Time to “Get Out Her Vote”

Students from universities all over Oregon attended the Feminist Leadership Summit last Saturday, February 21 to discuss the national “Get Out Her Vote” campaign and ways to mobilize the population of 18-24-year-olds to vote. Participants came from the University of Oregon, Linfield College, OHSU, Pacific University, University of Portland, Willamette University, the Pacific NW College of Art, Reed, PCC and OSU to join Portland State University students at the event.

In collaboration with PSU’s Women’s Resource Center, duVergne Gaines, the national Get Out Her Vote and national Rock for Choice coordinator, presented the “Get Out Her Vote” campaign Saturday. It is a nationwide drive on college campuses to inspire young women (and men) to register to vote for the 2004 elections. Less than half of the eligible youth population voted in the last presidential election.

“We’re mobilizing each other to get to the poles…so women’s issues do not continue to be the political football of the nation,” said Gaines.

Founded in 1987, The Feminist Majority Foundation is an organization dedicated to “women’s equality, reproductive health, and non-violence.” They focus on “advancing the legal, social, and political equality of women with men, countering the backlash to women’s advancement, and recruiting and training young feminists to advance female leadership for the feminist movement in the United States.”

According to the Feminist Majority Foundation, “elections today are frequently won by tiny margins. The mobilization of the youth vote-especially young women-has the potential to change the political landscape in many states and perhaps the country as a whole.”

Celebrities including Sheryl Crow, Melissa Etheridge, Ben Harper, Lisa Loeb and Camryn Manheim have collaborated with the organization to spread the message of the importance of this year’s election, and how your vote has the power to change laws.

“I just feel like our bodies are up on the chopping block,” said Gaines. “We have to do something, and we have to focus on these issues.”

These issues include reproductive rights, civil rights, human rights, global peace and national security, global trade and economic policies, women’s economic equality, and the protection of environmental resources.

“Young women lead the nation in terms of progressiveness,” Gaines said, and added that women are still miserably underrepresented.

Though women comprise 51 percent of the population, they hold only 62 of the 435 seats in the U.S House of Representatives and only 14 of the 100 U.S. Senate seats.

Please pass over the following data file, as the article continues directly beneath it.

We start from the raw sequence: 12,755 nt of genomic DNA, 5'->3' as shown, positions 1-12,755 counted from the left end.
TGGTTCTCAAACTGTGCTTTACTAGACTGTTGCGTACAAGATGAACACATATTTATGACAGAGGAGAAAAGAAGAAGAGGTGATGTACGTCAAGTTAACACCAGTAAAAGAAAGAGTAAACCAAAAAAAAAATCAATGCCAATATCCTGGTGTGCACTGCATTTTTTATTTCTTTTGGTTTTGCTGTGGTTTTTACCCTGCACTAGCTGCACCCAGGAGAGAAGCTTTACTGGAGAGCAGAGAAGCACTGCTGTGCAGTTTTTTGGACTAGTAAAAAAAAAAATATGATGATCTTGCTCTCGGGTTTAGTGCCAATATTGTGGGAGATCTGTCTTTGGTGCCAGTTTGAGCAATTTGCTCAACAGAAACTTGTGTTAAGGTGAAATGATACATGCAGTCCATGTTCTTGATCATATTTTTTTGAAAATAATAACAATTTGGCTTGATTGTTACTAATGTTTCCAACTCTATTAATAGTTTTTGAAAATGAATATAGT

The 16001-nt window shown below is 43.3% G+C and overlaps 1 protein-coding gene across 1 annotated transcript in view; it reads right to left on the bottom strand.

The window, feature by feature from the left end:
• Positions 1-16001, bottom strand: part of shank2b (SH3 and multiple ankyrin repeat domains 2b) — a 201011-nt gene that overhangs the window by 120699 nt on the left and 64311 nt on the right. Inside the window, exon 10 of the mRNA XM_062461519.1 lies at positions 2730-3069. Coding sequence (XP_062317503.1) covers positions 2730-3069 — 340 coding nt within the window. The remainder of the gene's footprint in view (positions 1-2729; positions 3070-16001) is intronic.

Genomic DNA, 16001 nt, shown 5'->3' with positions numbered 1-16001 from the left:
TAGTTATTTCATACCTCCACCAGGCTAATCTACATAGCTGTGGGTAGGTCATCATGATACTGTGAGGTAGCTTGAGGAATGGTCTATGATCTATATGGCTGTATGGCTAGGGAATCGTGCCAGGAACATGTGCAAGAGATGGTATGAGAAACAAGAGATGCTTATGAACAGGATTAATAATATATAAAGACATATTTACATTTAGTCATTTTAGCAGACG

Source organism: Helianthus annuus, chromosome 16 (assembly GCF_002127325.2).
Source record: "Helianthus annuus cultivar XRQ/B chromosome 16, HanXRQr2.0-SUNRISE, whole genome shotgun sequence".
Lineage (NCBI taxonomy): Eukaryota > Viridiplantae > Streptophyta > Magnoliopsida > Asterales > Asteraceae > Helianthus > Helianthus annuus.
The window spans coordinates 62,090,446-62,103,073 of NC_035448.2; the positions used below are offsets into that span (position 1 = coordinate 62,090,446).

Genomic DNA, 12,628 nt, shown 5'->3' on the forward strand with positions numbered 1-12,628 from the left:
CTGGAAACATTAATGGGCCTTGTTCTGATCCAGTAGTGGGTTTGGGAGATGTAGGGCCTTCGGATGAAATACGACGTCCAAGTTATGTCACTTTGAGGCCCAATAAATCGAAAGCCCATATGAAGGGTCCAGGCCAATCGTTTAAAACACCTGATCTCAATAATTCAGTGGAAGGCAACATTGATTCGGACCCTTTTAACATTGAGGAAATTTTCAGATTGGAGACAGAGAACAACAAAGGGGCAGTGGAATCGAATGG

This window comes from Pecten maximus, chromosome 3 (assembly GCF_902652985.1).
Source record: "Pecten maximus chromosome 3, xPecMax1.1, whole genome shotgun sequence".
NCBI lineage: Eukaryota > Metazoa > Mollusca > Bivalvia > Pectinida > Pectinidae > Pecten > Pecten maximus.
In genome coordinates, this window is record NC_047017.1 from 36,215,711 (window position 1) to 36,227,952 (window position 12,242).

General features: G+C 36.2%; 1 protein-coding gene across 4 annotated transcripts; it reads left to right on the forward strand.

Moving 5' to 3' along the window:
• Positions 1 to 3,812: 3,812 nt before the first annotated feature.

“At the current rate of gain for women in elective office,” according to FMF’s statement, “it will take over 300 years to achieve parity with men in congress.”

The FMF urges young women and men to vote at this years’ elections on November 2nd, and tell their friends to register to vote (if they haven’t already).

“Young people vote when they hear from young people …they need to hear it from you,” said Gaines.

PSU student Lynn Fairweather said she attended the leadership summit because, “you know that bumper sticker ‘if you’re not outraged you’re not paying attention?’ I kind of feel like people need to be more outraged.

“They really need to know what’s going on, be aware of what’s happening politically, and if you’re not, then you’re the one that’s going to lose out and future generations are too,” Fairweather continued. “Get off the couch where you’re sitting there ranting at the news and actually get out and do something.” This is what the Feminist Majority provides: a plan of action for students who want to make changes but don’t know where to start.

The coordinators presented the “Campus Voter Registration Drive” to the attendees, a campaign that allows students to “plan and conduct voter registration activities at school.”

Campus organizer Jessie Raeder said, “there’s great power in nation campaigns. Students across the country are working on the same issues at the same time, which raises awareness.”

“We are asking people to educate themselves on issues…we’re not telling people how to vote,” she said.

Michael Lee, a student and fraternal brother at Pacific University attended the summit because, “a large thing that I’ve had a problem with, that I’m basing my senior thesis on, is the racial and gender distinction that society brings to the table. So this [issue] is definitely a large part of this [program] for me.”

Lee was also there on behalf of his fraternity, Gamma Sigma. The feminist alliance at his school approached the fraternity with concerns over their pledging activities. The fraternity decided to work with them and see what they could do to meet the alliances expectations.

“We shouldn’t be afraid of the word feminist,” said Lee, “a lot of the peoples stereotypes of them are that they’re asking for more rights, not necessarily the same rights. There’s a very big distinction between the two, but its blurred all the time.”

“A lot of people think that feminists hate men…I think women and men really need to think about the definition of that word and what their stereotypes are about it and what it really is,” said Fairweather.

According to the Feminist Majority Foundation, who choose to follow the Webster Dictionary definition, a feminist is a person who advocates feminism, which is the policy, practice and advocacy of political, economic and social equality for women.

To achieve that social equality Gaines says, “One of our favorite policies is that if they say no, figure out a way that they’ll say yes.”

For more information on the Feminist Majority Foundation go to www.feminist.org

To find out more about PSU’s Women’s Resource Center and events go to www.ess.pdx.edu/women

Interested in voting info? Go to http://www.sos.state.or.us